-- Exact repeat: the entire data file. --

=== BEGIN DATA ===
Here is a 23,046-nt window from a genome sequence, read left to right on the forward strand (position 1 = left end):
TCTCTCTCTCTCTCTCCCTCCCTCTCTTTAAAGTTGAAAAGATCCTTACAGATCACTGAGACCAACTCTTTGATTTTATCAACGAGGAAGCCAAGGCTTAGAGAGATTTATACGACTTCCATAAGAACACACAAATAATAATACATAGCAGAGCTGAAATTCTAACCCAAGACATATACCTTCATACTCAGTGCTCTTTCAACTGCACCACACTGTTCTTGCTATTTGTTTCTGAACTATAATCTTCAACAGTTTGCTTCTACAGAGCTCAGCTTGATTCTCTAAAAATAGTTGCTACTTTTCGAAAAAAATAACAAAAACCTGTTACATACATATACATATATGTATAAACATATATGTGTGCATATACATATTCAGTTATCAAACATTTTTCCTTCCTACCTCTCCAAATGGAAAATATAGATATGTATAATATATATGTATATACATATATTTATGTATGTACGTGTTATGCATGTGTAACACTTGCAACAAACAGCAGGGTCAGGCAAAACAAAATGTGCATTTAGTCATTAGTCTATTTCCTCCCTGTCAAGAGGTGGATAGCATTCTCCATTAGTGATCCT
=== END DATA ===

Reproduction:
Here is a 23,046-nt window from a genome sequence, read left to right on the forward strand (position 1 = left end):
TCTCTCTCTCTCTCTCCCTCCCTCTCTTTAAAGTTGAAAAGATCCTTACAGATCACTGAGACCAACTCTTTGATTTTATCAACGAGGAAGCCAAGGCTTAGAGAGATTTATACGACTTCCATAAGAACACACAAATAATAATACATAGCAGAGCTGAAATTCTAACCCAAGACATATACCTTCATACTCAGTGCTCTTTCAACTGCACCACACTGTTCTTGCTATTTGTTTCTGAACTATAATCTTCAACAGTTTGCTTCTACAGAGCTCAGCTTGATTCTCTAAAAATAGTTGCTACTTTTCGAAAAAAATAACAAAAACCTGTTACATACATATACATATATGTATAAACATATATGTGTGCATATACATATTCAGTTATCAAACATTTTTCCTTCCTACCTCTCCAAATGGAAAATATAGATATGTATAATATATATGTATATACATATATTTATGTATGTACGTGTTATGCATGTGTAACACTTGCAACAAACAGCAGGGTCAGGCAAAACAAAATGTGCATTTAGTCATTAGTCTATTTCCTCCCTGTCAAGAGGTGGATAGCATTCTCCATTAGTGATCCT